By Katie Still
BBC Scotland in Vancouver
Great Britain's young women's curling skip Eve Muirhead
The curling results at these Winter Olympics have been difficult for me to take.
I followed both of our teams from before the European Championships in Aberdeen.
And then, during these Games, I sat through long days and nights at the Vancouver Olympic Centre on the edge of my seat watching, first of all, the British women struggle to find any consistency.
There were glimmers of greatness from them, with wins over the world champions and now Olympic bronze medallists, China, and the European champions, Germany.
But, despite all that, they won only three and lost six - not enough to put them through to the semi-finals.
Many people wondered if having 19-year-old Eve Muirhead at skip was too big a gamble and perhaps those people may now say they were right.
That's the way it is with curling; the skip has to carry the can, but there are four players on the ice, not one.
David Murdoch is in his thirties, so you don't have to be young to lose.
My anguish watching that final play-off match between Sweden and the GB men, the reigning world champions, was almost as if I had been on the ice myself.
They too showed periods of brilliance, particularly against Canada. But, like the women, they missed crucial draws and shots by centimetres, which proved to be so costly.
The disappointment, particularly for the men, was almost unbearable to see when I had to interview them afterwards.
Three members of that rink lost the bronze-medal match in Turin four years ago and were desperate to come here and bury that demon.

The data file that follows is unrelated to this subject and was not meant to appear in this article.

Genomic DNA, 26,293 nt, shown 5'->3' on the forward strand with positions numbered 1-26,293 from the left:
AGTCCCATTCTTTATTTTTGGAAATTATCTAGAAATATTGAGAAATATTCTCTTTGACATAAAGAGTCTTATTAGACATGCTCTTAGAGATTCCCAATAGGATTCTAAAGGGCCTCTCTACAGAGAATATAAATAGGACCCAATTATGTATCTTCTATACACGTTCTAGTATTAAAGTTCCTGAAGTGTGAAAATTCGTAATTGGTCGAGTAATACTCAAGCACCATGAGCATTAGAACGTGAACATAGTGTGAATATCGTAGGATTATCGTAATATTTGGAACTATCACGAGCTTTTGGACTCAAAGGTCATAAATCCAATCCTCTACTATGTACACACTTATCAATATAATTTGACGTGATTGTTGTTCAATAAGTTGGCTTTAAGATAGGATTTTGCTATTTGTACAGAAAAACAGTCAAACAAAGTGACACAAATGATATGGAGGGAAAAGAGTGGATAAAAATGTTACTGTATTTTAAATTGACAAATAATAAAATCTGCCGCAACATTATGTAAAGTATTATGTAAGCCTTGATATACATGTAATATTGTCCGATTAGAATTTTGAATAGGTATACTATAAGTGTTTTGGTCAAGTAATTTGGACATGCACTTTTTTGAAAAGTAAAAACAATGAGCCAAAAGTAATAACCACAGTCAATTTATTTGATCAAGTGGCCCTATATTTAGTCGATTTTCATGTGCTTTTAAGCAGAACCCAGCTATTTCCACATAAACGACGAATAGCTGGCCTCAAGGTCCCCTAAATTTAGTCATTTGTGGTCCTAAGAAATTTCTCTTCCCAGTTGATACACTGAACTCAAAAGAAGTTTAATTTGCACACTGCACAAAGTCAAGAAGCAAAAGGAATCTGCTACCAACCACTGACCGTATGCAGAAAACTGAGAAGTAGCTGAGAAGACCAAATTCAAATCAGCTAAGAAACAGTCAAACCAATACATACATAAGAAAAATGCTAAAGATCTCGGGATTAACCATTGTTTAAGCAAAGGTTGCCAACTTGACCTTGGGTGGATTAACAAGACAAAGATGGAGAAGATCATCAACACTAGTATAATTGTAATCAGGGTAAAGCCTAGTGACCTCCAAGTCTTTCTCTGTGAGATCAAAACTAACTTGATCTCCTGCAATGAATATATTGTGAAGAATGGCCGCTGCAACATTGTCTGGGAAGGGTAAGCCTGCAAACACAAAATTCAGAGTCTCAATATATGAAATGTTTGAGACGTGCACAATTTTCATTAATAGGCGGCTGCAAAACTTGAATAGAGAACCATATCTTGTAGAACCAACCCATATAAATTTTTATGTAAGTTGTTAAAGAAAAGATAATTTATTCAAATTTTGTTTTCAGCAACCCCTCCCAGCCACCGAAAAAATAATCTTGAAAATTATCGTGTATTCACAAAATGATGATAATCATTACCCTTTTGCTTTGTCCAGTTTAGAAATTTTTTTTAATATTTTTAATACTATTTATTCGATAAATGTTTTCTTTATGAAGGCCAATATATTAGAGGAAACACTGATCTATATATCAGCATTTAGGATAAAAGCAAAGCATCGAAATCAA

Now questions will be asked as to how the best-funded athletes at the Games failed to progress into even the semi-final stages.
Ben Kilner reached the snowboard half pipe semi-finals
Elsewhere, I went to report on Ben Kilner, Banchory's talented half pipe snowboarder.
He came with the aim of making the semi-finals - and he did that.
He arguably could have made the finals but fell in both of his runs while pushing his abilities to the limit.
In the female equivalent, Lesley McKenna hoped to do better than she did in Turin, but alas she fell twice in the qualifier, just like she did in 2006.
John and Sinead Kerr, the ice-dancing brother and sister, had said a top-five finish was their aim.
But, once they got to Vancouver, and I witnessed the standard, for them to finish eighth was a very big achievement.
Gillian Cooke arrived at the Games with Nicola Minichiello as world champions in the two-woman bobsleigh, but their form had dropped and they sat in 10th after two runs and crashed in their third.